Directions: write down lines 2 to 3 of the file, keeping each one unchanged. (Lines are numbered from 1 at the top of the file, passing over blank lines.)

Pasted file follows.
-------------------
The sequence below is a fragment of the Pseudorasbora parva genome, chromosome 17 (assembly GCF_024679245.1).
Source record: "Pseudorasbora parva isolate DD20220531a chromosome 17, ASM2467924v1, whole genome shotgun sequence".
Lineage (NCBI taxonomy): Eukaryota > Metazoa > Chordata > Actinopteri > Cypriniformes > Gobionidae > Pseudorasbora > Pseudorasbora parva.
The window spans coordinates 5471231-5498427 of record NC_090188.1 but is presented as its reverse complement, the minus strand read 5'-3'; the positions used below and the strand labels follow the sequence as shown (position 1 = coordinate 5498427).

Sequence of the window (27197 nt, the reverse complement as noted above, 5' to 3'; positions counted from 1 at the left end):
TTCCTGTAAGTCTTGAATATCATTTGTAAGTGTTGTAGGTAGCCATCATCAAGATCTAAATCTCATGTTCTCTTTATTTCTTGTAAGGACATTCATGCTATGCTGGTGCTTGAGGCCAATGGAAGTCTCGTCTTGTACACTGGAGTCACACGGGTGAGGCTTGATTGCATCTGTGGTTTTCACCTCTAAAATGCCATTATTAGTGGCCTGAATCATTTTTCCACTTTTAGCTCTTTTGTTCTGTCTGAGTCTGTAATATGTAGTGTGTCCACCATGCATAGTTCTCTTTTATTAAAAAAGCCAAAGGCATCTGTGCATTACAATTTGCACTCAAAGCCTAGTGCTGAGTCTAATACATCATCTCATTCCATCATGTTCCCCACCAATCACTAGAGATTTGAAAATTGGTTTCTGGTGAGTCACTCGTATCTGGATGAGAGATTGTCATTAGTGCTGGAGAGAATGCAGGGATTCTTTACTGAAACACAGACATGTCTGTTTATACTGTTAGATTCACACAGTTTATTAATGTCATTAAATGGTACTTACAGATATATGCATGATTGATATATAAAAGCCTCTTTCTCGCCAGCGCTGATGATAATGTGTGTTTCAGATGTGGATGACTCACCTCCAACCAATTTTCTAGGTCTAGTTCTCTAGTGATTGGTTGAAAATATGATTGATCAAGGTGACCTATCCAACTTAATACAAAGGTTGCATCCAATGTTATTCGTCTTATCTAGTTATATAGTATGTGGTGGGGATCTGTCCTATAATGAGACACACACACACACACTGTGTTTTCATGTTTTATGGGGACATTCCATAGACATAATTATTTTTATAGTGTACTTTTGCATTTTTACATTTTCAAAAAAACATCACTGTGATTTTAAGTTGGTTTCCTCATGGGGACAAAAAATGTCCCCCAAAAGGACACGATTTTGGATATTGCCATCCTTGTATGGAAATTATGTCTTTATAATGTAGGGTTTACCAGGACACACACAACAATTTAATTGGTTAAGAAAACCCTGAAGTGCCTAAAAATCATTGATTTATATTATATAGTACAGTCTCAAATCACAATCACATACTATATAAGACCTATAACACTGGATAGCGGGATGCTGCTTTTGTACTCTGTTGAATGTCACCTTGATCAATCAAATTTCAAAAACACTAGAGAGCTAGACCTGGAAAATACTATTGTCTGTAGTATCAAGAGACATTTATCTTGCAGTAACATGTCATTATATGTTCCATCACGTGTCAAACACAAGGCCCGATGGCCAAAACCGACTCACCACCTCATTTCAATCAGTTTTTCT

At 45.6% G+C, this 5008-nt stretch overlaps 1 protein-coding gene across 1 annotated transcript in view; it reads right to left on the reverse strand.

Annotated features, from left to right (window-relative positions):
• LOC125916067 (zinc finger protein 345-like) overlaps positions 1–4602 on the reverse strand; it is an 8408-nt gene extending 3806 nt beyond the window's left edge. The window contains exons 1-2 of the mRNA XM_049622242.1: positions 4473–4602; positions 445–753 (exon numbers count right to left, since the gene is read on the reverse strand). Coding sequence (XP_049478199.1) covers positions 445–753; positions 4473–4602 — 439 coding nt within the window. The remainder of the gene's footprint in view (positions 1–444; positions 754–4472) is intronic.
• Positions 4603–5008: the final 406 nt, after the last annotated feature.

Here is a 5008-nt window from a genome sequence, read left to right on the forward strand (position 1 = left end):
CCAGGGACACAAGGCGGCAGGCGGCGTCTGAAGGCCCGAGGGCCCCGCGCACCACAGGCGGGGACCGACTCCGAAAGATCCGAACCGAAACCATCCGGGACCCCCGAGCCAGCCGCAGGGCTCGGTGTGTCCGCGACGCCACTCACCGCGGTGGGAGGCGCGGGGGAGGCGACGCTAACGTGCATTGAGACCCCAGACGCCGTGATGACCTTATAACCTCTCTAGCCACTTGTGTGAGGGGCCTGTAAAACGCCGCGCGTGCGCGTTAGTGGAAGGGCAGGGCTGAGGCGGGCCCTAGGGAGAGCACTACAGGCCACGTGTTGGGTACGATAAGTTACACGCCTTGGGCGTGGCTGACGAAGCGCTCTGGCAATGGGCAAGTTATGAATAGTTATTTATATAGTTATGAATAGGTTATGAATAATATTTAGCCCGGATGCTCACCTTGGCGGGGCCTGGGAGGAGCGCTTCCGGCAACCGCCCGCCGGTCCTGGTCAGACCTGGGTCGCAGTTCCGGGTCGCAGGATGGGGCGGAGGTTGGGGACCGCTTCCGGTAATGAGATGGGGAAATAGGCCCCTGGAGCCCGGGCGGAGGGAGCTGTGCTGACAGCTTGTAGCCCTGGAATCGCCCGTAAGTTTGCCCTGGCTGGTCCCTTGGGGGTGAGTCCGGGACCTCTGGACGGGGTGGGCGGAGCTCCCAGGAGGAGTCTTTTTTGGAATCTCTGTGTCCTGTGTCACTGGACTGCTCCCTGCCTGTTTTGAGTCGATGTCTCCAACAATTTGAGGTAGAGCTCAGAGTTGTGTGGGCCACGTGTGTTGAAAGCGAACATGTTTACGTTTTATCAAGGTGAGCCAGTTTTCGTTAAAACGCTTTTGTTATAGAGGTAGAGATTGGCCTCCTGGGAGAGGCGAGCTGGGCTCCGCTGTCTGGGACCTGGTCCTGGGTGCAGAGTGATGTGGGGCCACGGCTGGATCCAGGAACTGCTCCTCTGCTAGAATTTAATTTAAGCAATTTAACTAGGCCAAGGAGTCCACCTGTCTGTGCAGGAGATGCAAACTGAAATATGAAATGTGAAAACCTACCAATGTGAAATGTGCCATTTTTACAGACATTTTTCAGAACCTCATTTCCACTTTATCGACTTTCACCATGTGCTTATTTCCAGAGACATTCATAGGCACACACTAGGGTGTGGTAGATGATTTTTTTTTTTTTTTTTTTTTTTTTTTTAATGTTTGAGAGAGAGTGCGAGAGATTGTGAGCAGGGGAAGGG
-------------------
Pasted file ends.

Source record: "Pseudorasbora parva isolate DD20220531a chromosome 17, ASM2467924v1, whole genome shotgun sequence".
Lineage (NCBI taxonomy): Eukaryota > Metazoa > Chordata > Actinopteri > Cypriniformes > Gobionidae > Pseudorasbora > Pseudorasbora parva.